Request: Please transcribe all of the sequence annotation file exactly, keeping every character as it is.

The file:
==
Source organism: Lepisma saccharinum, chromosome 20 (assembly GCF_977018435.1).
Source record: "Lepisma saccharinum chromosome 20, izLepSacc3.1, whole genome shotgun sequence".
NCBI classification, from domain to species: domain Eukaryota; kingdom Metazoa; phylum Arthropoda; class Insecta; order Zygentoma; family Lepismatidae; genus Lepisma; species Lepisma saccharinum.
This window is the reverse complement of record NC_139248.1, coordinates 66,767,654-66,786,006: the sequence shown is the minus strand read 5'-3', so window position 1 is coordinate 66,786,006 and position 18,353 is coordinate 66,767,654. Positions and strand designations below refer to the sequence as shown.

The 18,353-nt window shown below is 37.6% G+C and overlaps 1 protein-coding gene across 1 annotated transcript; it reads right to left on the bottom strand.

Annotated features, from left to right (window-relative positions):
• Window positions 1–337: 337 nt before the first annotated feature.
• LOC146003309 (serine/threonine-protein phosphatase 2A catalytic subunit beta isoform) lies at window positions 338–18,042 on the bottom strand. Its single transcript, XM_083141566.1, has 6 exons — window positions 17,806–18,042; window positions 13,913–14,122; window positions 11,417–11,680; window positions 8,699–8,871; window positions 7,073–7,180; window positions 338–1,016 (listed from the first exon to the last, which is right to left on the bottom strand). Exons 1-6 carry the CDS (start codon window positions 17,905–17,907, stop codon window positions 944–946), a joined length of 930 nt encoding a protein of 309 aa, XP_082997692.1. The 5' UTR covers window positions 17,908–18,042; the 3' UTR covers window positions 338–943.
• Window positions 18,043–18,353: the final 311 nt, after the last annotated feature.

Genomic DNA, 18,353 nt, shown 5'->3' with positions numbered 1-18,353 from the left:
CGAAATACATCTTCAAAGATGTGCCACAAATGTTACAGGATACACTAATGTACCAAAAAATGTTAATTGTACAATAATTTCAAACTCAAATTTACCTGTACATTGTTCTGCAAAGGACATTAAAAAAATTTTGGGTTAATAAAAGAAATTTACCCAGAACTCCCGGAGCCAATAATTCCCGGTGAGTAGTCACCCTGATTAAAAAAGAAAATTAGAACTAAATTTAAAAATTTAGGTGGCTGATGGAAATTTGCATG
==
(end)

Source organism: Lepisma saccharinum, chromosome 20 (assembly GCF_977018435.1).
Source record: "Lepisma saccharinum chromosome 20, izLepSacc3.1, whole genome shotgun sequence".
NCBI classification, from domain to species: domain Eukaryota; kingdom Metazoa; phylum Arthropoda; class Insecta; order Zygentoma; family Lepismatidae; genus Lepisma; species Lepisma saccharinum.
This window is the reverse complement of record NC_139248.1, coordinates 66,767,654-66,786,006: the sequence shown is the minus strand read 5'-3', so window position 1 is coordinate 66,786,006 and position 18,353 is coordinate 66,767,654. Positions and strand designations below refer to the sequence as shown.

The 18,353-nt window shown below is 37.6% G+C and overlaps 1 protein-coding gene across 1 annotated transcript; it reads right to left on the bottom strand.

Annotated features, from left to right (window-relative positions):
• Window positions 1–337: 337 nt before the first annotated feature.
• LOC146003309 (serine/threonine-protein phosphatase 2A catalytic subunit beta isoform) lies at window positions 338–18,042 on the bottom strand. Its single transcript, XM_083141566.1, has 6 exons — window positions 17,806–18,042; window positions 13,913–14,122; window positions 11,417–11,680; window positions 8,699–8,871; window positions 7,073–7,180; window positions 338–1,016 (listed from the first exon to the last, which is right to left on the bottom strand). Exons 1-6 carry the CDS (start codon window positions 17,905–17,907, stop codon window positions 944–946), a joined length of 930 nt encoding a protein of 309 aa, XP_082997692.1. The 5' UTR covers window positions 17,908–18,042; the 3' UTR covers window positions 338–943.
• Window positions 18,043–18,353: the final 311 nt, after the last annotated feature.

Genomic DNA, 18,353 nt, shown 5'->3' with positions numbered 1-18,353 from the left:
CGAAATACATCTTCAAAGATGTGCCACAAATGTTACAGGATACACTAATGTACCAAAAAATGTTAATTGTACAATAATTTCAAACTCAAATTTACCTGTACATTGTTCTGCAAAGGACATTAAAAAAATTTTGGGTTAATAAAAGAAATTTACCCAGAACTCCCGGAGCCAATAATTCCCGGTGAGTAGTCACCCTGATTAAAAAAGAAAATTAGAACTAAATTTAAAAATTTAGGTGGCTGATGGAAATTTGCATG